Polarized lenses—the greatest thing since sliced bread. Invented in 1936 by Edwin H. Land, the same man who brought you the Land’s camera by Polaroid, polarized lenses have long been a staple in the eyewear industry. And for a very good reason. Polarized lenses cut hazardous glare off of flat surfaces such as water, glass, and asphalt. The question this article will answer is: how do polarized sunglass lenses work?
Polarized Sunglasses Explained
First, let’s back up a little in the history of the polarized lens. In 1808, a French physicist and mathematician by the name of Etienne-Louis Malus discovered that light waves from the sun, which usually vibrate in all directions, can be aligned in one direction when reflected off something.
One way to understand this is to think of light like a knuckleball. When it leaves the pitcher’s hand, the ball is traveling in one trajectory, but it’s weaving and bouncing up and down, left and right, totally erratic and looking like a bundle of unpredictable energy. But if the bat connects solidly, the ball will go soaring back out, spinning gracefully without any of that erratic motion.
In the same way, light that is reflected off a horizontal surface loses its erratic motion and travels in one concentrated beam in a horizontal motion. This is what we perceive as glare.
Stepping away from reality for a moment, but still using the metaphor of a baseball, imagine that the ball that was hit by the batter is still traveling in one direction, but while moving forward, it’s also weaving from side to side. It’s fast coming up on the outfield fence, which is a series of vertical bars. As the ball approaches, weaving left and right, it bounces off the vertical fence posts, because there’s no way it can pass through moving in a zig-zagging horizontal line.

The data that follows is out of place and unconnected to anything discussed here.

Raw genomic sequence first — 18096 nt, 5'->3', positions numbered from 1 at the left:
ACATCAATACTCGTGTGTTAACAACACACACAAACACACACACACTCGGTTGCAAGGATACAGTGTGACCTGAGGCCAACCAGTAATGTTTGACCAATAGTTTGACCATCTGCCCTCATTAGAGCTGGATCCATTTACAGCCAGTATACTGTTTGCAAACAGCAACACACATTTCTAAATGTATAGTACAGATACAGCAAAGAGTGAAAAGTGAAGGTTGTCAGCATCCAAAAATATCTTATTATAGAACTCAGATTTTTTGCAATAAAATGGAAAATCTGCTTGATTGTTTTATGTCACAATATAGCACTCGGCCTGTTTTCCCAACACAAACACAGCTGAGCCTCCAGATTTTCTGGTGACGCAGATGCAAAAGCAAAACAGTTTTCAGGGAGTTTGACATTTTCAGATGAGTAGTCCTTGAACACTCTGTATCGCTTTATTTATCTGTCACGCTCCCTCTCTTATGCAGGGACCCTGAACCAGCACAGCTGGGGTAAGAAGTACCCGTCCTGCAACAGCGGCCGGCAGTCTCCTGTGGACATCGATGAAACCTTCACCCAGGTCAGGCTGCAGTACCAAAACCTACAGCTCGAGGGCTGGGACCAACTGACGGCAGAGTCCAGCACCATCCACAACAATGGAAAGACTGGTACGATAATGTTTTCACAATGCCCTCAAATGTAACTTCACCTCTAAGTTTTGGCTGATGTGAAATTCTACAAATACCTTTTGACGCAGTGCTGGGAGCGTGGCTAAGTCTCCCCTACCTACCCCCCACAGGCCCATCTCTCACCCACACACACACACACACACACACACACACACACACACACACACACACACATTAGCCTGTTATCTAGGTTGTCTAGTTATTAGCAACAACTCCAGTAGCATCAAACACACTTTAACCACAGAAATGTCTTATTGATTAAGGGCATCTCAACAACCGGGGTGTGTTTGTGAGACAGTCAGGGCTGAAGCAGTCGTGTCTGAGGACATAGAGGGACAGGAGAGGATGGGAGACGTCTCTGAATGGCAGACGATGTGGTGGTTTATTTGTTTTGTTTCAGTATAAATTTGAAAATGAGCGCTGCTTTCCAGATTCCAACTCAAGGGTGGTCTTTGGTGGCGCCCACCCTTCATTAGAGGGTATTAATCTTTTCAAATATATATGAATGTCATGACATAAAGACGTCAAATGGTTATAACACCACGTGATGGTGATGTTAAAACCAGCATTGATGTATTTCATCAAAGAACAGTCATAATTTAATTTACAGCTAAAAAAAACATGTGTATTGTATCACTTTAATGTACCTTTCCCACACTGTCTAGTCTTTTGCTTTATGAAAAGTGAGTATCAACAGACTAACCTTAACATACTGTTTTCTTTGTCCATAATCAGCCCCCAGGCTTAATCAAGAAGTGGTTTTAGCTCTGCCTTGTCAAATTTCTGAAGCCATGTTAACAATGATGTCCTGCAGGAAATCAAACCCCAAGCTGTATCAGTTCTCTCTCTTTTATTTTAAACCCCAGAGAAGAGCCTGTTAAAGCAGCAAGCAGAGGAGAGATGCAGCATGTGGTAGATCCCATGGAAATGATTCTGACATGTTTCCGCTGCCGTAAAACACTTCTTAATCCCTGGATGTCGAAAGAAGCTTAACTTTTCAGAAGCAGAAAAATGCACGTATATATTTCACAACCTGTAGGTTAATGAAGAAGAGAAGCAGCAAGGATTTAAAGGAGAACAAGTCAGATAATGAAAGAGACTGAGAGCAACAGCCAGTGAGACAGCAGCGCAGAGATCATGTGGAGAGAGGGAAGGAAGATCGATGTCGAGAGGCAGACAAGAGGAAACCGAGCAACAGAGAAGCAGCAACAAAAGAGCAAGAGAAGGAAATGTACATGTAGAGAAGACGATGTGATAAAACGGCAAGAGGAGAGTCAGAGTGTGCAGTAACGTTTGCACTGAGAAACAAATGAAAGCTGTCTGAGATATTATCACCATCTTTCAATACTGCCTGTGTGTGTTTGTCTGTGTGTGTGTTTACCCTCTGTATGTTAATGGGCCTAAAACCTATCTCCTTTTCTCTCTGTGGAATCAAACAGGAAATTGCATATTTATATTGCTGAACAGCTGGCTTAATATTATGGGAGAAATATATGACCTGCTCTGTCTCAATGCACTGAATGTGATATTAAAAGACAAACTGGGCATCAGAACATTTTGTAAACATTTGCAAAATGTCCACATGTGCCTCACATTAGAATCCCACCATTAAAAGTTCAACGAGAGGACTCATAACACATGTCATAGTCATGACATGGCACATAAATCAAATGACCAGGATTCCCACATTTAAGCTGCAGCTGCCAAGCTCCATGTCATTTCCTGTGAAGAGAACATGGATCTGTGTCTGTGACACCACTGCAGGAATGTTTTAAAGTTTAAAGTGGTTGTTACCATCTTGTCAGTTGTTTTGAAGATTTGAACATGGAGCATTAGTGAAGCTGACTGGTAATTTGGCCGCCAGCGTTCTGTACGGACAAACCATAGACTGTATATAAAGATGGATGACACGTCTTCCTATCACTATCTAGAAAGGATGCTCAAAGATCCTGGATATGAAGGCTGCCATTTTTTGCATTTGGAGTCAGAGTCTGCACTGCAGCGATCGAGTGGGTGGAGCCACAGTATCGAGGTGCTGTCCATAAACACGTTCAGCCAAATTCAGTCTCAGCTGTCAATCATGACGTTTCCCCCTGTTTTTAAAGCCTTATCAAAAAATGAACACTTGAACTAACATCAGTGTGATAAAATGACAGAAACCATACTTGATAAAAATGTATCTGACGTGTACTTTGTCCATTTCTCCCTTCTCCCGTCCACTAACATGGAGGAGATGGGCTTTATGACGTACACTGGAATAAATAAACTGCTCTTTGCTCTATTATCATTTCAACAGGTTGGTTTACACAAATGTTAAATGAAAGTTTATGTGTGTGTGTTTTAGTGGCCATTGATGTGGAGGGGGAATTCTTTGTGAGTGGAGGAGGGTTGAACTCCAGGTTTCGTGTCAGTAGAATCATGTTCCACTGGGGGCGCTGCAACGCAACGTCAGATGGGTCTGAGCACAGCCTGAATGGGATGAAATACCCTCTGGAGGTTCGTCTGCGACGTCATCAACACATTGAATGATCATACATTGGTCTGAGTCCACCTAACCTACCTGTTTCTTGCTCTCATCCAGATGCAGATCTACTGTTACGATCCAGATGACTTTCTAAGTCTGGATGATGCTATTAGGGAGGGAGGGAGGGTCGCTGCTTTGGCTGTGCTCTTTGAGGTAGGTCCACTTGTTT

If that same ball was instead traveling in a vertical line, moving up and down, it could easily pass through the gaps in the fence because it’s in the same alignment as the bars.
For this example, it may also help to think of light like a mattress that you’re trying to fit through a door. If the mattress is perpendicular to the door, there’s no way you’ll be able to get it through, right? But if you turn the mattress upright, it can pass through the doorway without any issue.
This vertical fence is the polarized filter in your sunglasses.
When the polarization axis is vertical, all light that has been polarized through reflection and is now traveling horizontally (such as the glare off of water or a windshield), will be blocked by the filter. It can’t pass through because it’s moving the opposite direction of the filter.
Likewise, any non-polarized light that’s moving in multiple directions (i.e., the knuckleball) will become polarized as it passes through the filter, because the horizontal light will be blocked, and the vertical light will pass through.
How to Test If Your Lenses Are Polarized